How long do owls live?

The average lifespan of an owl is 9 to 10 years. Large owls tend to live longer than small owls because small owls are more likely to fall prey to other predators. Inconsistent food supply and territory wars mean only the youngest, strongest owls survive life in the wild.

Owls can live much longer in captivity. It’s not unusual for these owls to live more than 20 years. Of course, owls in captivity are typically well cared for, receiving regular meals and vet care when necessary. These owls are sheltered from the elements and they never know the stresses of insufficient food supply or being hunted by predators, so they’re often much healthier than their feral counterparts.   

Since most wild owls live for about a decade, there’s a good chance that the owl visiting your backyard this fall is the same owl from a few seasons back. It can be difficult to tell two owls within the same species apart, although, due to sexual dimorphism, female owls are usually larger than males. 

Which owls migrate?

While most owls live in the same area all their lives, when food is scarce, they may be forced to migrate to another location to find new sources of prey. This is a temporary measure, a form of migration that is out of necessity, and not the sort of seasonal migration that we think of when we use the term. 

Of course, several owls do migrate annually. Snowy owls travel south of their arctic homes to the northern portion of the U.S. in the winter, to look for food. Northern saw-whet owls, which were once thought to stay in place year-round, also migrate to the south, flying at night to avoid being hunted by predators.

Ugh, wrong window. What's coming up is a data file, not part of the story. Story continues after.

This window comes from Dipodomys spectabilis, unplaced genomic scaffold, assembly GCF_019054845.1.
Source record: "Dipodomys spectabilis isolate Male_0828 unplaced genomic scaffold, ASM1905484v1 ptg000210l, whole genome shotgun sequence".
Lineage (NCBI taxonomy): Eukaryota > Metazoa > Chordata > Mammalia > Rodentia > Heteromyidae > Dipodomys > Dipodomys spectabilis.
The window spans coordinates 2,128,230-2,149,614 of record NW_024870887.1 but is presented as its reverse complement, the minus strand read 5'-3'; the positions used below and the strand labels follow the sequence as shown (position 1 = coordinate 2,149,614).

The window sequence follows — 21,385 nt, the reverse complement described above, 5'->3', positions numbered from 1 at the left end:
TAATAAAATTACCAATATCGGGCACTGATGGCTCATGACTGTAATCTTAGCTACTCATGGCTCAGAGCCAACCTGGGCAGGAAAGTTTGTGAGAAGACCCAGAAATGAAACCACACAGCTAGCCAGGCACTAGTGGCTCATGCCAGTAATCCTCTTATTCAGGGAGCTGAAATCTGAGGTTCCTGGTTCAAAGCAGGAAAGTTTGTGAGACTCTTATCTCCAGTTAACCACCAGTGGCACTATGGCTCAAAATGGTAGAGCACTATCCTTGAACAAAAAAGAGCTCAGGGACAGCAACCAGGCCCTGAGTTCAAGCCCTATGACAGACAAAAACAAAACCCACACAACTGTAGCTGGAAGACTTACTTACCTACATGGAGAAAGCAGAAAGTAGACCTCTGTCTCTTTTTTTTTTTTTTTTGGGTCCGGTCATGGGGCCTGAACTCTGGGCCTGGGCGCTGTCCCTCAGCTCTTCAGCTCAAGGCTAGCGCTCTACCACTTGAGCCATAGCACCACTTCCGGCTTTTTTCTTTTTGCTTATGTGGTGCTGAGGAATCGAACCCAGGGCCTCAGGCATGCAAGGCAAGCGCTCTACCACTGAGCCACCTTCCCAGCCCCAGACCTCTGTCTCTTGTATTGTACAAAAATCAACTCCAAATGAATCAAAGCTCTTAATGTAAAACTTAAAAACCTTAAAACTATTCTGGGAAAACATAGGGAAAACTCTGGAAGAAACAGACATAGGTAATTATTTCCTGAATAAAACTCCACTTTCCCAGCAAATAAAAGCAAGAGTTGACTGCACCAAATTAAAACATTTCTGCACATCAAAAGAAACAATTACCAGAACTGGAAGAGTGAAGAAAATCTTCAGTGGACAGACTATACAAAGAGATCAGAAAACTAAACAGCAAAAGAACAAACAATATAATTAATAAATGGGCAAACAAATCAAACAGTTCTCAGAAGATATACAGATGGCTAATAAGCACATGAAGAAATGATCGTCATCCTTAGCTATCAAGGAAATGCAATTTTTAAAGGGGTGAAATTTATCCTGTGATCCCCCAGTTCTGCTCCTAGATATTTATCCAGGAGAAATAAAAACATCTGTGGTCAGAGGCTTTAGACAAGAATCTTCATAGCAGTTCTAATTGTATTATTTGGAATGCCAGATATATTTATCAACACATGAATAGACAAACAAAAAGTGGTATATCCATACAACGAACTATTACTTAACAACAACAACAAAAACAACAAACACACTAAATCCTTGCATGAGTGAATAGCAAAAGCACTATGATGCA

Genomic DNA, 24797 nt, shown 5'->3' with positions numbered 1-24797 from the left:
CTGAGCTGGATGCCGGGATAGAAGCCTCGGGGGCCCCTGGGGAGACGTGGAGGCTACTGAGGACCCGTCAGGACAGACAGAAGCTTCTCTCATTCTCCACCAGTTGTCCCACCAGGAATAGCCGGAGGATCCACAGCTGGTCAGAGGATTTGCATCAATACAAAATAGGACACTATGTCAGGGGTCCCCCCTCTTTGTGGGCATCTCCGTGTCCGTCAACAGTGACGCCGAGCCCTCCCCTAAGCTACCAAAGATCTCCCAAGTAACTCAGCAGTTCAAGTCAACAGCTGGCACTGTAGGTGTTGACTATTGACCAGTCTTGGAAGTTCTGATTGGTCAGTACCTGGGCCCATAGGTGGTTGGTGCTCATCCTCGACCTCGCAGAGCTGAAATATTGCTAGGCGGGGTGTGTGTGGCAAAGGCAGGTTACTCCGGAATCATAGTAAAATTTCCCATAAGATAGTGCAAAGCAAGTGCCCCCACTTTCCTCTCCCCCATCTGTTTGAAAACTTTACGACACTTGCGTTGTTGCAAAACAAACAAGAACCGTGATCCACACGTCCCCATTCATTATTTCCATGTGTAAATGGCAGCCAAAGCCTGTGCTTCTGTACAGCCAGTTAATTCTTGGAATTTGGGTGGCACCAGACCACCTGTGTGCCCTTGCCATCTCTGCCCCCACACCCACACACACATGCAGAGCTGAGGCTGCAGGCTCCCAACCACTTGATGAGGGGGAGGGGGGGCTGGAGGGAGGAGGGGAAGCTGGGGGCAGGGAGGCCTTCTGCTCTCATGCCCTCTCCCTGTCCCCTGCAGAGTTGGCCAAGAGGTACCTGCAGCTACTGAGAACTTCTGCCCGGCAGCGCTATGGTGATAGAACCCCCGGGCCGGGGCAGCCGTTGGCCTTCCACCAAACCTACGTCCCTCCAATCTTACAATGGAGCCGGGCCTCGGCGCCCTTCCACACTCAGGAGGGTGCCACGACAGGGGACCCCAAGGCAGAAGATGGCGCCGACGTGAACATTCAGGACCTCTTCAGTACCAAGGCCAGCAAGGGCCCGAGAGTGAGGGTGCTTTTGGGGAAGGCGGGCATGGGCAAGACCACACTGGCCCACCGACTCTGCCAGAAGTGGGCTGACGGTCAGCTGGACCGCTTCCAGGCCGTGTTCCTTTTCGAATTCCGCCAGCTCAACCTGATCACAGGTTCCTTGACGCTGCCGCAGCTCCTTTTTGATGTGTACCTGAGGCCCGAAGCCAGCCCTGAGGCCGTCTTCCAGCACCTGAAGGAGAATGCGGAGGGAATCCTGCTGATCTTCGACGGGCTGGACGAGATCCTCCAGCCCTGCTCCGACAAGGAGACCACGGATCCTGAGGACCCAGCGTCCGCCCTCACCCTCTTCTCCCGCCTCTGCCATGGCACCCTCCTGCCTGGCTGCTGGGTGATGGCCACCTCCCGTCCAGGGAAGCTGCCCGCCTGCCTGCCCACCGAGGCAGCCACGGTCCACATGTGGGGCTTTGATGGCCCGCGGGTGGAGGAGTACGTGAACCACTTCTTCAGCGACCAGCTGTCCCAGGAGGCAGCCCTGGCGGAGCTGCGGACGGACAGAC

Other migrating owls include flammulated owls, burrowing owls, and elf owls, who leave their native regions every winter to find more food sources in warmer climates. 

When do owls migrate?

When owls migrate in search of food, they may do so at any time of the year. If food sources become scarce due to droughts in summer or overhunting in spring, the owls will journey outside of their typical region until they find an adequate supply of food somewhere else.

On the other hand, owls that migrate seasonally do so for several reasons. The first is to avoid the harsh cold. Despite their dense plumage, owls prefer warmer climates. That’s also where rodents, insects, and other potential prey are most active. 

Another big reason owls migrate seasonally is to find a mate. Short-eared and long-eared owls spend their summers in the northern U.S. and Canada, throughout the mating season, traveling farther south in the winter. Snowy owls, burrowing owls, flammulated owls, and elf owls also migrate to their breeding grounds, which are usually situated north of their typical regional distributions.

Should you install a nesting box to attract more owls to your backyard?